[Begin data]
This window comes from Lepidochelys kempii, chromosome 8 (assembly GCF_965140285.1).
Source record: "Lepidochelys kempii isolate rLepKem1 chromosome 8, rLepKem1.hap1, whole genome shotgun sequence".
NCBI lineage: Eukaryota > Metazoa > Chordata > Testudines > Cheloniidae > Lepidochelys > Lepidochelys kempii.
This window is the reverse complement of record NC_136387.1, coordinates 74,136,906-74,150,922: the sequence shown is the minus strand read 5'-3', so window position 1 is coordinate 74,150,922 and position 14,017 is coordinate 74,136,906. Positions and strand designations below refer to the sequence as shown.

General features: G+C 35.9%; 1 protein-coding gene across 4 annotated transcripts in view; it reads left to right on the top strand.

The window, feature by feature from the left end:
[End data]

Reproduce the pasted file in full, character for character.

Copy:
This window comes from Lepidochelys kempii, chromosome 8 (assembly GCF_965140285.1).
Source record: "Lepidochelys kempii isolate rLepKem1 chromosome 8, rLepKem1.hap1, whole genome shotgun sequence".
NCBI lineage: Eukaryota > Metazoa > Chordata > Testudines > Cheloniidae > Lepidochelys > Lepidochelys kempii.
This window is the reverse complement of record NC_136387.1, coordinates 74,136,906-74,150,922: the sequence shown is the minus strand read 5'-3', so window position 1 is coordinate 74,150,922 and position 14,017 is coordinate 74,136,906. Positions and strand designations below refer to the sequence as shown.

General features: G+C 35.9%; 1 protein-coding gene across 4 annotated transcripts in view; it reads left to right on the top strand.

The window, feature by feature from the left end: